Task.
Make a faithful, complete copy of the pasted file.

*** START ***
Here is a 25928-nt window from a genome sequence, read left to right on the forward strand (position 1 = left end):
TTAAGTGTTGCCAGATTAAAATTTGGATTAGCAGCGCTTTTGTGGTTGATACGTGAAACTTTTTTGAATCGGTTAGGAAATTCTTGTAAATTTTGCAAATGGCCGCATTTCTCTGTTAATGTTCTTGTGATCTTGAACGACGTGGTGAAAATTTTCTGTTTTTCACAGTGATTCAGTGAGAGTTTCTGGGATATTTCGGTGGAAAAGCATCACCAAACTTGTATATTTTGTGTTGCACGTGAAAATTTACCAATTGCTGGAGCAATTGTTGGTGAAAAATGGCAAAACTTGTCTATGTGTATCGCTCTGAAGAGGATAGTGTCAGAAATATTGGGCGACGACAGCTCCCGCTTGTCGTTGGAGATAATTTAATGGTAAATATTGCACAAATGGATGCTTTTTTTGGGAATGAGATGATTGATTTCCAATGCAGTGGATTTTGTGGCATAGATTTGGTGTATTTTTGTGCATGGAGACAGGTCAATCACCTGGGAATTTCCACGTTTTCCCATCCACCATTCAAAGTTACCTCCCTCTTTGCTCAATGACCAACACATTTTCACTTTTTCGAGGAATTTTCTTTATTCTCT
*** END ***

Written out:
Here is a 25928-nt window from a genome sequence, read left to right on the forward strand (position 1 = left end):
TTAAGTGTTGCCAGATTAAAATTTGGATTAGCAGCGCTTTTGTGGTTGATACGTGAAACTTTTTTGAATCGGTTAGGAAATTCTTGTAAATTTTGCAAATGGCCGCATTTCTCTGTTAATGTTCTTGTGATCTTGAACGACGTGGTGAAAATTTTCTGTTTTTCACAGTGATTCAGTGAGAGTTTCTGGGATATTTCGGTGGAAAAGCATCACCAAACTTGTATATTTTGTGTTGCACGTGAAAATTTACCAATTGCTGGAGCAATTGTTGGTGAAAAATGGCAAAACTTGTCTATGTGTATCGCTCTGAAGAGGATAGTGTCAGAAATATTGGGCGACGACAGCTCCCGCTTGTCGTTGGAGATAATTTAATGGTAAATATTGCACAAATGGATGCTTTTTTTGGGAATGAGATGATTGATTTCCAATGCAGTGGATTTTGTGGCATAGATTTGGTGTATTTTTGTGCATGGAGACAGGTCAATCACCTGGGAATTTCCACGTTTTCCCATCCACCATTCAAAGTTACCTCCCTCTTTGCTCAATGACCAACACATTTTCACTTTTTCGAGGAATTTTCTTTATTCTCT